There is one more entity that we should look at to round out all of this stuff, however, and that is functions.

Functions

In one sense, a function is like an RPG subroutine. Although to be honest, it is actually much more like an RPG subprocedure. What's the difference? A number of things, of course, but the one I'm talking about mostly is how they each handle variable scope. Subroutines have no concept of variable scope. There are no local variables; everything is a global variable. But subprocedures have local and global variables. Hang on to that thought; we'll return to it eventually.

 

Functions in PHP are a way of packaging capability, sometimes one function but generally more than one into a neat little package that can be run as a unit. By themselves, functions are not object-oriented, but they're important building block of the classes that do define OO.

 

Function names are not preceded by a $ (or any special character) like variables are, but they do consist of alphanumerics and underscores. Certain special functions, ones that are a default part of PHP, start with two underscores and are called "magic methods." But most of the functions you use will be ones that you define yourself. Probably. Actually, I have no idea what kinds of things you're likely to do in the future. No clue. But that's not my problem, so let's just move on.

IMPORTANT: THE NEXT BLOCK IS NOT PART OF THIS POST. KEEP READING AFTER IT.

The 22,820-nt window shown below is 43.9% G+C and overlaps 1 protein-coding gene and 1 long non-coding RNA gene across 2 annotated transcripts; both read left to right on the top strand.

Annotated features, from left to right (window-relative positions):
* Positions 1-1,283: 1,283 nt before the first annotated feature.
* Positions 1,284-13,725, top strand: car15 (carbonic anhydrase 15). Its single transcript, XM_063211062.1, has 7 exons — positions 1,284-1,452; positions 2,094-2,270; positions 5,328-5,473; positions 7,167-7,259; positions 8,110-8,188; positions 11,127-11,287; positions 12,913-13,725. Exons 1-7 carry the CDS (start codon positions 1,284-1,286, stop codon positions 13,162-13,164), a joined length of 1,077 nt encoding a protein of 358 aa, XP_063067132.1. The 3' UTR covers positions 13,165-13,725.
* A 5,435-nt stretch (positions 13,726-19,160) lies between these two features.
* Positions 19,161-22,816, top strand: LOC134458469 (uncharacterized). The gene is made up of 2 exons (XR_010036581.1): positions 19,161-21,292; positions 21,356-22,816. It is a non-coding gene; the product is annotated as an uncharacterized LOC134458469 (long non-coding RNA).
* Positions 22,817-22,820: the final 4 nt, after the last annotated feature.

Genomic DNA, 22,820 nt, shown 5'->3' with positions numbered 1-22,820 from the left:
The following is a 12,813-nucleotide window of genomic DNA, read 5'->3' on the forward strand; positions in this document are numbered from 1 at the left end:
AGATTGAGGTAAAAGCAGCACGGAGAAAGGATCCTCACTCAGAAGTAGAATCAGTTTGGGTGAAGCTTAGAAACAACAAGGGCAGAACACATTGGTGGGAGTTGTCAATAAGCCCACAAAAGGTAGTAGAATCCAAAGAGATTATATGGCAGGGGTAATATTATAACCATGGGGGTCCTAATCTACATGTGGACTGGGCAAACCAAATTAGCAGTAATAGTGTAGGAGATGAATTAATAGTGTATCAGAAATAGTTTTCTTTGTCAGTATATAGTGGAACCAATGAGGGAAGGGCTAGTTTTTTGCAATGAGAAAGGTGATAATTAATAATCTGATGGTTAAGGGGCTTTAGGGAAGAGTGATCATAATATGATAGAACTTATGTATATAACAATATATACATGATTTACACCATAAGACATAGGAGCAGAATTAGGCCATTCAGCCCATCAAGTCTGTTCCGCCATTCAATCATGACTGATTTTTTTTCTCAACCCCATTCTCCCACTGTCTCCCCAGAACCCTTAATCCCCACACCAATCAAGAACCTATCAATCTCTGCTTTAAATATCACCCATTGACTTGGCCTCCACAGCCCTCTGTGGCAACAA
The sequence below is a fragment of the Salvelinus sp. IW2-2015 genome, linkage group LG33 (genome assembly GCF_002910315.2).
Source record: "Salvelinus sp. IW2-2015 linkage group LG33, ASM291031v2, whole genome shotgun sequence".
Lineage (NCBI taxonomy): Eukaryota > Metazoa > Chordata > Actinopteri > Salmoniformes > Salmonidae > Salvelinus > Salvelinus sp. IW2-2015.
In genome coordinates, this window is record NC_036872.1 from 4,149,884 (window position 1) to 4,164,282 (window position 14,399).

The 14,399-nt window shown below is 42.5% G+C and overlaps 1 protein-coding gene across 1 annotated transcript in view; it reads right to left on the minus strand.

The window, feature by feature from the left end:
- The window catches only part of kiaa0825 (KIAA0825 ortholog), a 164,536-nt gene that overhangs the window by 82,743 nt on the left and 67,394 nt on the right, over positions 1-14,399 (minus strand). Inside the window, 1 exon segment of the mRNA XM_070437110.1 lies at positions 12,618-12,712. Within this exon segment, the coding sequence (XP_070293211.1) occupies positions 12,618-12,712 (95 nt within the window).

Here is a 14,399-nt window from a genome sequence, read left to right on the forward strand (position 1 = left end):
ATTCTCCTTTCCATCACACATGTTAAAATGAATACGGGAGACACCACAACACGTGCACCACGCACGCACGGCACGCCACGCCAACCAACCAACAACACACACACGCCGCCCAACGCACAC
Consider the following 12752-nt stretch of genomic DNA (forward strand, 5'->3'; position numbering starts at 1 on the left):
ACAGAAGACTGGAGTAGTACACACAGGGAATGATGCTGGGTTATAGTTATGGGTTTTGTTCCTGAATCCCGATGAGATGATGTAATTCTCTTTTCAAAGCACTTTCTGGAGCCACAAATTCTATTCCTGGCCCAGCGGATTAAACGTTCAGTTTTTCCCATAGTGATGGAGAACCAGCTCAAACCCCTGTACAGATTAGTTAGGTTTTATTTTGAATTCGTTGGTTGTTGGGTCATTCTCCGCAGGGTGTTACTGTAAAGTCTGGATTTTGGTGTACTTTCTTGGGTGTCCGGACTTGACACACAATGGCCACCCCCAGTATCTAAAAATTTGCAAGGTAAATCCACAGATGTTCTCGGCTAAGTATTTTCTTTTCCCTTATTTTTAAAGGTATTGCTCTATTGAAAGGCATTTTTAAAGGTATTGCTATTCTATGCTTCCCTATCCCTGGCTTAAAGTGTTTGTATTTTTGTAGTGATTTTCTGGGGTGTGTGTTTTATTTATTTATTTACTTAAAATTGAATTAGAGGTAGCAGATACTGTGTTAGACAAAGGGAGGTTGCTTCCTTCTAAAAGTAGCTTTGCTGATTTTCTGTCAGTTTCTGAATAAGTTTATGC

Defining Functions

You will remember that we defined variables by simply assigning a value to the name, such as $name = 'Dave';. Functions, on the other hand, are defined by using the special "function" keyword.

 

Function Write_Msg()   {

       echo "Write a Message";

}